So in Flanders, is there legislation about the size of construction spaces?
H.V.: There are regulations, but they can differ from city to city. In the future, we will have to build nearer to each other, but that doesn’t mean that we cannot have more quality of living. And we have to keep in mind that individual space is important, even if the density of buildings is higher.
But this is surely a challenge: to balance comfort and privacy against the constraints of smaller spaces and energy efficiency. How does this influence your work?
H.V.: I think our project Groen Steenbrugge is a very good example. It demonstrates that it can be done. Of course, every project is unique. Using space responsibly, whilst maintaining high quality of design, is a permanent challenge for planning. Plus, alternative forms of housing, such as co-housing projects, transgenerational design, assisted living residences, etc. can provide an answer to this challenge.
What do you think architects could and should do to advance sustainable building concepts?
H.V.: We should advise clients and also inform them. In our office, we typically look beyond the site where the project is planned. For example, if it is a school we have to build, we want to find out what the architectural quality of the surroundings is like, what infrastructure is already there, and which functions are already active on the site. So we can come up with a masterplan which has added value and is more than just building a school.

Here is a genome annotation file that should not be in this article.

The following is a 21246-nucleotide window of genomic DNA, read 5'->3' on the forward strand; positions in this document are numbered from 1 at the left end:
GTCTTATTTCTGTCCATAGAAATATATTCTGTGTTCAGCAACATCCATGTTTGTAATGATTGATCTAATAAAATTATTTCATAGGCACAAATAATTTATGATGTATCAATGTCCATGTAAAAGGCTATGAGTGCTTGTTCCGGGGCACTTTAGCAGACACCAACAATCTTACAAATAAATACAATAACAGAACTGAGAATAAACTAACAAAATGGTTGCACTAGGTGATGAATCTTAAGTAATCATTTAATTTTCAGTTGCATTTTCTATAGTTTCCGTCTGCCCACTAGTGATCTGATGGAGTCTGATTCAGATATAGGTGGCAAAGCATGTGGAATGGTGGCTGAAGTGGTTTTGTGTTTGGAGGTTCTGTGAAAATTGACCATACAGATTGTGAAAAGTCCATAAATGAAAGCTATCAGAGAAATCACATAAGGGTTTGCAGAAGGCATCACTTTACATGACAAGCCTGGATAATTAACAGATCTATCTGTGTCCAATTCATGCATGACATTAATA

Another aspect is choosing the materials, of course. Clay, as a natural material, is very popular and often used for sustainable projects – what are the advantages of using this material?
L.V.: We like to use clay because it’s made of natural materials. It is very versatile, comes in different colours and textures, and you can use it to create different architectural styles. It’s a very durable and robust material, which is a unique quality. We also design a lot of social housing where brick is popular for these qualities, and because of its economic benefits. In addition, comfort inside the building is an important issue, and clay has another unique quality which plays an important role in this – it has a high thermal mass. For example, when outside temperatures are fluctuating throughout the day, a large thermal mass inside a building can serve to “flatten out” the daily temperature fluctuations.
So using bricks provides something like a form of natural climate regulation?
H.V.: Yes, because the thermal mass will absorb thermal energy when the surroundings are higher in temperature than the mass, and give thermal energy back when the surroundings are cooler.